Published: Kem. Ind. 70 (11-12) (2021) 729–735
Paper reference number: KUI-41/2021
Paper type: Review / Chemistry in Teaching
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Arsenic and Its Compounds: Toxins, Pigments, and Medicine
Arsenic is metalloid (element of the 15th group of elements in the Periodic table of elements), and it is expected to form a series of compounds with different features regarding the type of chemical bond and structure. As a metalloid, it exhibits metallic and non-metallic character in chemical reactions. Arsenic is able to form covalent compounds with elements of high electronegativity considering its Pauling’s electronegativity coefficient, which is comparable to those of the non-metals, and is able to form stable As–As and As–C covalent bonds in compounds. Applications of arsenic compounds in the past have been various and multiple. The historical review of discoveries and usages of arsenic compounds clearly shows that development of arsenic chemistry is founded on scientific discoveries and improvement of science in general. The medicines in the past, and later, by scientific progress, many arsenic compounds had been rejected as toxins and replaced with more progressive, modern medicines, the features and usage of which are not based on experience of doctors and pharmacists any longer. The inorganic compounds of arsenic (especially some arsenic sulphide minerals) had been used as inorganic pigments in the art of painting. Such examples of usage of compounds through history can be used in high school education as part of intercourse themes, thus joining the chemistry of arsenic with ecological and toxicological themes, as well as the history of art. The same goes for higher education, particularly within applied chemistry courses of arsenic or within the history of medicine and pharmacology.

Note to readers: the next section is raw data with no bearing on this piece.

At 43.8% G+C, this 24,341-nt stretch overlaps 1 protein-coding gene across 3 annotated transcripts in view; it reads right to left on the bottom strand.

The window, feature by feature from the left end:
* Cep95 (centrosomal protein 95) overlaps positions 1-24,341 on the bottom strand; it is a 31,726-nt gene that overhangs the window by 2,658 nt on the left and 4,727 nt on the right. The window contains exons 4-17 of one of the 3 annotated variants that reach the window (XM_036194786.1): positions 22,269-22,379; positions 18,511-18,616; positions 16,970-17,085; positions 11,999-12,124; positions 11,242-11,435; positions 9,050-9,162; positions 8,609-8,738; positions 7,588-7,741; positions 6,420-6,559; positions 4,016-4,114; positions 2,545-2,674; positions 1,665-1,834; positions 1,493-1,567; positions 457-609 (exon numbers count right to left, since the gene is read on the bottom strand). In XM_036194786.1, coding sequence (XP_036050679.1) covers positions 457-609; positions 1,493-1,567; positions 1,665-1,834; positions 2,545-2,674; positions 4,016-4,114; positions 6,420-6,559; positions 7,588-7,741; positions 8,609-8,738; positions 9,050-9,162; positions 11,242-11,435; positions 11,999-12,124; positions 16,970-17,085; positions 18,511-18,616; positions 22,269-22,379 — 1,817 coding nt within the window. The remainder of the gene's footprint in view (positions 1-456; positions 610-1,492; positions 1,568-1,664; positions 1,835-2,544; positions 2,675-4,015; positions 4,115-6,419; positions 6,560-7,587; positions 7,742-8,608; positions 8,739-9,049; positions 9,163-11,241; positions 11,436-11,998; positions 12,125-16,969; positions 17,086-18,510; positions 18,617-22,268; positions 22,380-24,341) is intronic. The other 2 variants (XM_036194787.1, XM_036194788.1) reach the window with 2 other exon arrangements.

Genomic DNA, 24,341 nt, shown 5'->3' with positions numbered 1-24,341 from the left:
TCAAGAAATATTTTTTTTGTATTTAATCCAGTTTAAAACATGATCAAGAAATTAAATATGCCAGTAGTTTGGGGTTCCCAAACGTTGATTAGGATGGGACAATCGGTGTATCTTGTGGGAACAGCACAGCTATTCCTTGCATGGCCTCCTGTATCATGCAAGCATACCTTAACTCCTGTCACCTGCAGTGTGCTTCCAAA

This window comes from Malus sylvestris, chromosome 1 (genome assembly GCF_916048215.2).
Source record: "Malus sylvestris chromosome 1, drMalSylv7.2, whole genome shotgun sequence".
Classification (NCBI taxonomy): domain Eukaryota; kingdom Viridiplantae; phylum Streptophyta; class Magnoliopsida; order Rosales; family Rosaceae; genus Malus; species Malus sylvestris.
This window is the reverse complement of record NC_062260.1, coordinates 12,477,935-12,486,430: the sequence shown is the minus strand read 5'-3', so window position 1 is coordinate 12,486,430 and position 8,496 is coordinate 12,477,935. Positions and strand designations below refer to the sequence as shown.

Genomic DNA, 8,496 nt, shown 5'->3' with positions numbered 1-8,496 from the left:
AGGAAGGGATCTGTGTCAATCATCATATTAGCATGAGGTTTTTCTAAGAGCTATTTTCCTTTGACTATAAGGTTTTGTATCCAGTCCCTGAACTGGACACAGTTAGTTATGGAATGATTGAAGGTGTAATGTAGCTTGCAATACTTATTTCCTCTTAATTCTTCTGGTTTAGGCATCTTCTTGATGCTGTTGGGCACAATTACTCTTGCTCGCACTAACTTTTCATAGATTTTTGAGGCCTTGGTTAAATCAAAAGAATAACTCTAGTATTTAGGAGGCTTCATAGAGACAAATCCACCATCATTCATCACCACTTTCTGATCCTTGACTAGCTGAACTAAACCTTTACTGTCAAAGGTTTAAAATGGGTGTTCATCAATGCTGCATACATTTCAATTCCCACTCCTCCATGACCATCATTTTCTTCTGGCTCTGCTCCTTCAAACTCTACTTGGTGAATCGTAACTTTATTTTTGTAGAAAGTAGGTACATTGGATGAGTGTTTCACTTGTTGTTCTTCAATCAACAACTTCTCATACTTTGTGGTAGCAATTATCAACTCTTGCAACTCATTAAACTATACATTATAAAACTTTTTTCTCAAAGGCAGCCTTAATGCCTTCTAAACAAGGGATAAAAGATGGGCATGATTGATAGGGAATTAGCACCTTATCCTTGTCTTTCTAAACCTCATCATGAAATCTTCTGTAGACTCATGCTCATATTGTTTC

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chemistry of arsenic, arsen compounds as toxins, pigments and medicine, ecotoxicology, chemistry education